He repents. He looked at the naked body of the girl even though she wasn’t for him, even though he was supposed to be teaching her, leading her back to God. He breaks it off with the German girl and returns to celibacy. He reads the books of the saints and the prophets. He would lament in sackcloth and ashes if he could. Because he looked at her skin, all of it, and he shouldn’t have. Because she loved him, she loves him, and he shouldn’t love her back. In Cambridge they don’t care so much that he is brown-almost-black, and he studies and keeps going to church, even though the prayers are like a punishment. He calls his sister in America and asks, Why did you immigrate to a country that fucking hates brown people so much? And his sister says, Quiet with that language! My kids can hear you. Sometimes he gets e-mails from the girl with the torn jeans, but he can’t compose a reply, can’t find the words. Sometimes he gets a voice mail from the Catholic man saying, Come over, my dear, but he doesn’t respond to him either. He is silent within and without for a whole winter. He trains his body not to need anything: no hugs, no kisses, no fucks. He trains his mind not to dream, not to have nightmares. One day there are green shoots sprouting up through snow, and he realizes he has been in England seventeen years, which means in one year he will have been here as long as he was in India, his own country. Except it isn’t his country anymore. He gets a letter in the mail telling him he can become a UK citizen, but for some reason he doesn’t.
She gets a graduate degree and a job and returns to London to work in an office and live with a man who never struggled to believe or to stop believing, a man who dances around the kitchen and cries watching sitcoms. Her pastor dad is proud of her now, even though she still feels like she failed at something. Is this the only way things could have turned out, or could they have been different? Sometimes she passes a church and feels a great yearning. One day she sees a brown-almost-black man entering a church, and it is him, the one person in a country of 53 million she most wants to see. Is he back in London now? She crosses the threshold into the sanctuary, and after the prayers that still make her sweat, she finds him and together they go for a drink. Nice and civilized. No whiskey, no rivers to jump in. He tells her he is sorry for his silence, and she doesn’t tell him that she still loves him. They talk about work, about meaningless little things, like his mom visiting England after all these years and taking a photo in front of Big Ben; things like the last time she visited the factory-church and found the place had been shut down for visa fraud and the building converted into a roller-skating rink. I like my new church much better, he says. It is bright and clean, a place of forgiveness. Why don’t you come with me sometime? And even though she is still smarting with wounds, even though she hates him for still being able to believe, even though she loves him for still believing, she says, Yes, I’ll come sometime.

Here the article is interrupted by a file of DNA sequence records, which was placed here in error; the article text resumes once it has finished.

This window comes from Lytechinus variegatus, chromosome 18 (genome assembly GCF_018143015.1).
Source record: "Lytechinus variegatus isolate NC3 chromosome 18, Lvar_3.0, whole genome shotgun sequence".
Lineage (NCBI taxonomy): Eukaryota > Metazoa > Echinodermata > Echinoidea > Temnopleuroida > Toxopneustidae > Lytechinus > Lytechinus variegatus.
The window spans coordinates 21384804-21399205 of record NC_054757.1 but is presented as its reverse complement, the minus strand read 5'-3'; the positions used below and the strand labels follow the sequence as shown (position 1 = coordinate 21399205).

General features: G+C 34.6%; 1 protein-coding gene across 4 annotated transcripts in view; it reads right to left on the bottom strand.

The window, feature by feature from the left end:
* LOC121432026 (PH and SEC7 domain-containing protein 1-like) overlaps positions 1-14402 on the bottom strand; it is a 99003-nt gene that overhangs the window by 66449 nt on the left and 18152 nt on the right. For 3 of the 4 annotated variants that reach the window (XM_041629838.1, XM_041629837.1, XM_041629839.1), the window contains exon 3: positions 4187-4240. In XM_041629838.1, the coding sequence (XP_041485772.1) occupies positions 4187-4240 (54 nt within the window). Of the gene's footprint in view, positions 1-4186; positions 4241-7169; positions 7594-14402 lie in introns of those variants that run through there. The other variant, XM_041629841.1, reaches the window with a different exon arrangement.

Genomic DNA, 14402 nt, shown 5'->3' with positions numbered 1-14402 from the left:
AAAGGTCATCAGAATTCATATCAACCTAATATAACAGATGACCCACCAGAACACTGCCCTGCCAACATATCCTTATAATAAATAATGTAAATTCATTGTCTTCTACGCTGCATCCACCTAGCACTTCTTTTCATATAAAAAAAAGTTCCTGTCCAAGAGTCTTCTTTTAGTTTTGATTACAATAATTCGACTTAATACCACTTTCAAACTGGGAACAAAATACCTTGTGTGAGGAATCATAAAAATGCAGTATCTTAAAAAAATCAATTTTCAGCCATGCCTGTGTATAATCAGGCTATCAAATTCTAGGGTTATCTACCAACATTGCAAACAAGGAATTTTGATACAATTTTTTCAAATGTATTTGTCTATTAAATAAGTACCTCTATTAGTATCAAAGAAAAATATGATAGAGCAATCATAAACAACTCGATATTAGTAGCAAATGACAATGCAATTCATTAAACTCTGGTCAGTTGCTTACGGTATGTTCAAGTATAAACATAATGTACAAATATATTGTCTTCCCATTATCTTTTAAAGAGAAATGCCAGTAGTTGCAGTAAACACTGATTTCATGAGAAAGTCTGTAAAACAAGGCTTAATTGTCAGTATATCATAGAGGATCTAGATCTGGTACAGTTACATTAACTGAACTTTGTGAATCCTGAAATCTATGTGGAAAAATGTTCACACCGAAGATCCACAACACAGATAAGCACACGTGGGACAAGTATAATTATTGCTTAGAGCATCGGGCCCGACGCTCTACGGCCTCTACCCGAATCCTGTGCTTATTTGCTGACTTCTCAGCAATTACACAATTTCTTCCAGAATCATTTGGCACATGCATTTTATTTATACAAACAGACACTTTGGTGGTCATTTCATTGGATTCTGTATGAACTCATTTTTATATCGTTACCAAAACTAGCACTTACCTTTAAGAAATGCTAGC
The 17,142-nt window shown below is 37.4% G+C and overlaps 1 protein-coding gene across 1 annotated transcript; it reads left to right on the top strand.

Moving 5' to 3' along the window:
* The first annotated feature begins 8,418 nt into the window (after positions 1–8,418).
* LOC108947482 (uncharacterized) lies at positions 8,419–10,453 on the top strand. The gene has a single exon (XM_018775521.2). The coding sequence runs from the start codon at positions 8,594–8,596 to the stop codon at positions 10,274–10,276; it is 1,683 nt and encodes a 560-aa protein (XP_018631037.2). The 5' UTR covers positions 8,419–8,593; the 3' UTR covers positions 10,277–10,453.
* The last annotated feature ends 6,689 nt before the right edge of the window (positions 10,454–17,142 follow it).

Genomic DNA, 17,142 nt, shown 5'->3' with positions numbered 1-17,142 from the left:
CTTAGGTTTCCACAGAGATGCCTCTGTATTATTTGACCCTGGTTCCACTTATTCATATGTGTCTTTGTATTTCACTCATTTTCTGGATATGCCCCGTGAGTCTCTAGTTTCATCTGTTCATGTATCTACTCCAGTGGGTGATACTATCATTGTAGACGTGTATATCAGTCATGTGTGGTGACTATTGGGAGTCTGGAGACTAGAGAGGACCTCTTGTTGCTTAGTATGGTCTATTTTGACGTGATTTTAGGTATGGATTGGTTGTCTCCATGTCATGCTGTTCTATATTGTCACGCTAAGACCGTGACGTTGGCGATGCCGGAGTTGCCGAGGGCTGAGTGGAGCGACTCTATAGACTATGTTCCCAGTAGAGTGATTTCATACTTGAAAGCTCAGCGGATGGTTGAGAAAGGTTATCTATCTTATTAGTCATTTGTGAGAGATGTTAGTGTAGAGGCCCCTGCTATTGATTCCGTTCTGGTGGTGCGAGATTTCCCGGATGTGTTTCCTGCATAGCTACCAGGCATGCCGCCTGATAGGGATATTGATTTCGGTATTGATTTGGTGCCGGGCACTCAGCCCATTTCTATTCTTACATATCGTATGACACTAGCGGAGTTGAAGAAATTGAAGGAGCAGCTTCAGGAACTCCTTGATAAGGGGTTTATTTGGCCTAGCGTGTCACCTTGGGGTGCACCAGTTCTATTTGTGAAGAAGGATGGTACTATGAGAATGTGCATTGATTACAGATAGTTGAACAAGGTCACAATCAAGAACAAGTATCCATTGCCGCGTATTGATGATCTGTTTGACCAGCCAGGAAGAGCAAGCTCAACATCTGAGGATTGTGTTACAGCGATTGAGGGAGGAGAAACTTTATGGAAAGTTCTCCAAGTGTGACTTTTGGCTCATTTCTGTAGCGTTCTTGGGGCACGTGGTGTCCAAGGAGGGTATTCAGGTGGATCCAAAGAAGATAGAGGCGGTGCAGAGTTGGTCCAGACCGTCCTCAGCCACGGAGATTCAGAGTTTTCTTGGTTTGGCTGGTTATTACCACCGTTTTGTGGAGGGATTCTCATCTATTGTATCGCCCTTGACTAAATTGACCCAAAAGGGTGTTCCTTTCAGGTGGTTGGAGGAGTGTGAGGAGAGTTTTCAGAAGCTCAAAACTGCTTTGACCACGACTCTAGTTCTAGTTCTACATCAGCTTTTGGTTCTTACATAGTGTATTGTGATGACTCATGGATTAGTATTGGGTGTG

She goes to his church once and only once: the night before Easter for the Tenebrae service. He is not there. Inside she finds fifteen candles and a familiar silence. The service begins, and right away the music makes her eyes water: the same hymns she heard growing up; the same hymns she heard for five hundred mornings when she was peeling potatoes. The hymns are like meeting her dead grandmother in a dream and thinking, Why haven’t I called her? She was right here the whole time. The priest tells the story of the night Jesus was handed over to be killed. One by one his disciples betrayed him. One by one the candles go out. The priest is a kind, earnest man like her pastor dad. He talks about how Christ’s followers must have felt that night, thinking it had all been for nothing; that it was over and they’d never see him again. Another candle goes out. She finds she is crying, but she keeps it quiet, because if life has taught her anything it’s how to cry without disrupting a whole fucking church. A door slams and the tomb is sealed and the darkness is complete. There is no benediction to end the service. She walks into the night.
And then the noise of London is around her, and she feels scraped out, scrubbed clean. The last candle was not snuffed out, only hidden. Saved or unsaved, she is filled with something like compassion: For the believer she used to be. For the brown-almost-black man she spent a decade loving, who still believes.